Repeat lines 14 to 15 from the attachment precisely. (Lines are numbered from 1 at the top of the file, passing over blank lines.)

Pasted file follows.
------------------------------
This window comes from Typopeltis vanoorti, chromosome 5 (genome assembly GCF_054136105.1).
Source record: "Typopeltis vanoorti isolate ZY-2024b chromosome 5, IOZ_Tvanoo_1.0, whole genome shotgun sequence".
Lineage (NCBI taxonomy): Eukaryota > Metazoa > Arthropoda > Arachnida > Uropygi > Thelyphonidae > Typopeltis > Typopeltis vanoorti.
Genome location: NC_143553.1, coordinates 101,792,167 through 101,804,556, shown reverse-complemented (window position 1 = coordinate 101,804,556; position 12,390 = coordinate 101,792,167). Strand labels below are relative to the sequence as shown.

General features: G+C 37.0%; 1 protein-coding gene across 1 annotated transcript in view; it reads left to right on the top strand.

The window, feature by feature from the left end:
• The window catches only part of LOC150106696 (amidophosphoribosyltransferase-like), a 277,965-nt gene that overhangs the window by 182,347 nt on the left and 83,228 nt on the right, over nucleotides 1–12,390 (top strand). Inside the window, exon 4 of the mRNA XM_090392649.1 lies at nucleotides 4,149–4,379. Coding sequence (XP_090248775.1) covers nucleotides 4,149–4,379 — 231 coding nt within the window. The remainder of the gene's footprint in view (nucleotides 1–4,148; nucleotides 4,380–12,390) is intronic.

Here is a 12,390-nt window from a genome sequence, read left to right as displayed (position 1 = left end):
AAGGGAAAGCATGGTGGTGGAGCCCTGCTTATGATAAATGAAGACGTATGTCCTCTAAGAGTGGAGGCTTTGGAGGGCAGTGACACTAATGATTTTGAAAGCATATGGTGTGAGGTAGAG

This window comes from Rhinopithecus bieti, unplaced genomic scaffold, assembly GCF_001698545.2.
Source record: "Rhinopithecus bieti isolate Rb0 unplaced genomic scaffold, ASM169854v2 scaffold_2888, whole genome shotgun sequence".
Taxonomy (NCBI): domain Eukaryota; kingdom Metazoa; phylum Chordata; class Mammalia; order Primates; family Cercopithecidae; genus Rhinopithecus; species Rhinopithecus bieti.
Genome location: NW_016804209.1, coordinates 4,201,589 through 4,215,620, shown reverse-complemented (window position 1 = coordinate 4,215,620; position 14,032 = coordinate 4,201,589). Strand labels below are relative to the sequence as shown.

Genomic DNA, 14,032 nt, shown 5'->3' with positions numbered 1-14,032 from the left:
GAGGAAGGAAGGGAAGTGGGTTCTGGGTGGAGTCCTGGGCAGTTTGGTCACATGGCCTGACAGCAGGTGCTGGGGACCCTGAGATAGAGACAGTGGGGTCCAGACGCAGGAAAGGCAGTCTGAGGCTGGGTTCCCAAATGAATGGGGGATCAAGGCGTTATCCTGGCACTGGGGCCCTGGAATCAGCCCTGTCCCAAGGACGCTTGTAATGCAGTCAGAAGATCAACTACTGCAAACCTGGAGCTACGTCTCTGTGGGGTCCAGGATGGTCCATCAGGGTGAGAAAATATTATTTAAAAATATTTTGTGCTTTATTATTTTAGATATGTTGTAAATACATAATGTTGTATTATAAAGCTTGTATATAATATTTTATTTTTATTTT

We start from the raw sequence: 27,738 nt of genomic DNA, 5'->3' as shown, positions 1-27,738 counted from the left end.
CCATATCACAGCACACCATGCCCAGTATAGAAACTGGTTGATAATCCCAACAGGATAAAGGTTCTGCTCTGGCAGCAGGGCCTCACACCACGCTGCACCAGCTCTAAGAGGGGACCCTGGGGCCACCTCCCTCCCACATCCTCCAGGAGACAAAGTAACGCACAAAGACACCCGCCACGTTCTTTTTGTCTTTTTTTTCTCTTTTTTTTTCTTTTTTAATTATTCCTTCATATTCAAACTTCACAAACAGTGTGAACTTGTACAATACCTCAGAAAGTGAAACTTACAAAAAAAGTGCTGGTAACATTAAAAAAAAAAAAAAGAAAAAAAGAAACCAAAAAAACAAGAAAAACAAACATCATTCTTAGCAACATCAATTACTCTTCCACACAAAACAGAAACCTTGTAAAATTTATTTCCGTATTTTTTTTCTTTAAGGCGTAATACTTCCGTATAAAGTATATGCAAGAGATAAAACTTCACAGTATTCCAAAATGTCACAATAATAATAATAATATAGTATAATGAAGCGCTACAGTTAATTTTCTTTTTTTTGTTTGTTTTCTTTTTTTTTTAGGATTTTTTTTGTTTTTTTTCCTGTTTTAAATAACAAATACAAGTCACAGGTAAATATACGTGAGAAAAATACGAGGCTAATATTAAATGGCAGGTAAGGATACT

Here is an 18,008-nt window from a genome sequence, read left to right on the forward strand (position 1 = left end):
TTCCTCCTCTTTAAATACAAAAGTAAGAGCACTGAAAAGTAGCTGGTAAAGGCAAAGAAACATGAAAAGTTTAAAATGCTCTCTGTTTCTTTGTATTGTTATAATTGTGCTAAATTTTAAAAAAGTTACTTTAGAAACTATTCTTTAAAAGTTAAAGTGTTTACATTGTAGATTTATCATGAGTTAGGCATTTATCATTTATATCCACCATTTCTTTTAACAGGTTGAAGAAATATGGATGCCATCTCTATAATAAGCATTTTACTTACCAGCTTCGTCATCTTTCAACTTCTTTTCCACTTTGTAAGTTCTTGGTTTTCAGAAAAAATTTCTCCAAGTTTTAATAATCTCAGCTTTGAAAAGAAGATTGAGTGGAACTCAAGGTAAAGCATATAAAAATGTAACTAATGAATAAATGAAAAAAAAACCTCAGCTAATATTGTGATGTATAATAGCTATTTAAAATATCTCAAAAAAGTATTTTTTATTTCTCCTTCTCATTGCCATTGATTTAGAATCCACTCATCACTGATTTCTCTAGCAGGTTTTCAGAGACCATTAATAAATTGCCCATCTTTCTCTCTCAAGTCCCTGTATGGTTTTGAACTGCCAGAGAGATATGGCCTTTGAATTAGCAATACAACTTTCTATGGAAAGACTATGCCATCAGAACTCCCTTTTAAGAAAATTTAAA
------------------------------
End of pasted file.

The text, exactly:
Genomic DNA, 14,032 nt, shown 5'->3' with positions numbered 1-14,032 from the left:
GAGGAAGGAAGGGAAGTGGGTTCTGGGTGGAGTCCTGGGCAGTTTGGTCACATGGCCTGACAGCAGGTGCTGGGGACCCTGAGATAGAGACAGTGGGGTCCAGACGCAGGAAAGGCAGTCTGAGGCTGGGTTCCCAAATGAATGGGGGATCAAGGCGTTATCCTGGCACTGGGGCCCTGGAATCAGCCCTGTCCCAAGGACGCTTGTAATGCAGTCAGAAGATCAACTACTGCAAACCTGGAGCTACGTCTCTGTGGGGTCCAGGATGGTCCATCAGGGTGAGAAAATATTATTTAAAAATATTTTGTGCTTTATTATTTTAGATATGTTGTAAATACATAATGTTGTATTATAAAGCTTGTATATAATATTTTATTTTTATTTT